This interaction between components of the complement and coagulation systems at the surface of blood platelets and endothelium can generate inflammatory and chemotactic peptides at sites of vascular thrombus formation and may contribute to the altered hemostasis associated with immune disease states. In addition, immune reactions affecting blood platelets and endothelium can lead to platelet aggregation, the secretion of proteolytic enzymes and vasoactive amines from platelet storage granules, and increase adherence of platelets and leukocytes to the endothelial lining of blood vessels.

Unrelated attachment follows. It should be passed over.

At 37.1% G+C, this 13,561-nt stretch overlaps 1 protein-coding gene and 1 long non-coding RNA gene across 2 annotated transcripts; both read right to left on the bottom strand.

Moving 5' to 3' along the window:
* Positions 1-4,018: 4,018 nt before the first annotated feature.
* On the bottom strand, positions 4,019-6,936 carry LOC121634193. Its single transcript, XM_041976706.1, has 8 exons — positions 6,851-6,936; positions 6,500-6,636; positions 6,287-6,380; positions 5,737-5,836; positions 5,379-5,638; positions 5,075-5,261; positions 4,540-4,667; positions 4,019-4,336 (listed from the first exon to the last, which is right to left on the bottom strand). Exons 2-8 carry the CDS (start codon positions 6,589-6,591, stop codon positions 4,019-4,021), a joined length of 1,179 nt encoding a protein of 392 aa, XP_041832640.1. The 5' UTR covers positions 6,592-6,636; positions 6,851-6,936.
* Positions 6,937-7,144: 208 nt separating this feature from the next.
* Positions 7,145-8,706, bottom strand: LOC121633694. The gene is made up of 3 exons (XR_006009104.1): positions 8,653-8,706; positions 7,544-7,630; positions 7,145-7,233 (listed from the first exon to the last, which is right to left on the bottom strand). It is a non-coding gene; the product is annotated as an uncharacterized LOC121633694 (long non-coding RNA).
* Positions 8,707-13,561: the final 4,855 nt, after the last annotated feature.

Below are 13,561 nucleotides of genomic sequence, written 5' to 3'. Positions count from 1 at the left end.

It has been demonstrated that membrane-uptake of C3b and C5b-9 proteins can occur spontaneously during incubation of platelets in citrated plasma. Complement activation can also occur during blood collection as a result of exposure to plastic surfaces supporting the C3-convertase reaction. While the implications of complement activation during blood collection and in vitro storage for transfusion have not been directly addressed it is, nevertheless, known that plasma levels of coagulation factors V and VIII rapidly decline in stored platelet concentrates at a rate considerably faster than their decay in cell-free plasma, suggesting consumptive loss. Further, platelet collection and storage is associated with an increase in vesicular plasma membrane microparticles, a product of C5b-9 initiated platelet secretion. These physiological and enzymatic changes greatly reduce the potential shelf life of stored platelets, particularly platelet-rich plasma concentrates used for transfusions, which is generally only 72 hours at best. Furthermore, this interaction of activated C5b-9, platelets, and coagulation factors in stored platelet concentrates will adversely affect the hemostatic effectiveness of these units when infused.